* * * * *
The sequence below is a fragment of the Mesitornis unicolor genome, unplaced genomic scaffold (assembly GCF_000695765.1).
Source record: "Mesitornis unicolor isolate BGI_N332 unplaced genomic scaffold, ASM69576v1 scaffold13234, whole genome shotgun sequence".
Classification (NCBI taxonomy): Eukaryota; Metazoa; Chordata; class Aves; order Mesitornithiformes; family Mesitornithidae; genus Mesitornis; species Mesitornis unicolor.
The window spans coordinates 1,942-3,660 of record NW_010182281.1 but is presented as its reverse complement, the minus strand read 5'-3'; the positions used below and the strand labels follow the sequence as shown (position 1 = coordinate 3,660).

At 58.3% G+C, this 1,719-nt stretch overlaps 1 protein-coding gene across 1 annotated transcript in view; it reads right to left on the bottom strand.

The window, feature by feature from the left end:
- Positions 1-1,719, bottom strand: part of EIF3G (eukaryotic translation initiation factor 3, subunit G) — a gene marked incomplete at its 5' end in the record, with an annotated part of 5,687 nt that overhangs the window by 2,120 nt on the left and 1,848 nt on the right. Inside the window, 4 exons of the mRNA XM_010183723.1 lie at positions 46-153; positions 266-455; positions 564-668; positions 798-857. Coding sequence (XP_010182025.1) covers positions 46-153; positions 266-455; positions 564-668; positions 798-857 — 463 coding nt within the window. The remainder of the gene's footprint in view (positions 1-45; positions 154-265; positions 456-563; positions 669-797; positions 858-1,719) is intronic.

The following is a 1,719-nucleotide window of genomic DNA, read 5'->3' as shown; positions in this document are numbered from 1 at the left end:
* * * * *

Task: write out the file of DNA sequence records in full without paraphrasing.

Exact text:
The sequence below is a fragment of the Mesitornis unicolor genome, unplaced genomic scaffold (assembly GCF_000695765.1).
Source record: "Mesitornis unicolor isolate BGI_N332 unplaced genomic scaffold, ASM69576v1 scaffold13234, whole genome shotgun sequence".
Classification (NCBI taxonomy): Eukaryota; Metazoa; Chordata; class Aves; order Mesitornithiformes; family Mesitornithidae; genus Mesitornis; species Mesitornis unicolor.
The window spans coordinates 1,942-3,660 of record NW_010182281.1 but is presented as its reverse complement, the minus strand read 5'-3'; the positions used below and the strand labels follow the sequence as shown (position 1 = coordinate 3,660).

At 58.3% G+C, this 1,719-nt stretch overlaps 1 protein-coding gene across 1 annotated transcript in view; it reads right to left on the bottom strand.

The window, feature by feature from the left end:
- Positions 1-1,719, bottom strand: part of EIF3G (eukaryotic translation initiation factor 3, subunit G) — a gene marked incomplete at its 5' end in the record, with an annotated part of 5,687 nt that overhangs the window by 2,120 nt on the left and 1,848 nt on the right. Inside the window, 4 exons of the mRNA XM_010183723.1 lie at positions 46-153; positions 266-455; positions 564-668; positions 798-857. Coding sequence (XP_010182025.1) covers positions 46-153; positions 266-455; positions 564-668; positions 798-857 — 463 coding nt within the window. The remainder of the gene's footprint in view (positions 1-45; positions 154-265; positions 456-563; positions 669-797; positions 858-1,719) is intronic.

The following is a 1,719-nucleotide window of genomic DNA, read 5'->3' as shown; positions in this document are numbered from 1 at the left end: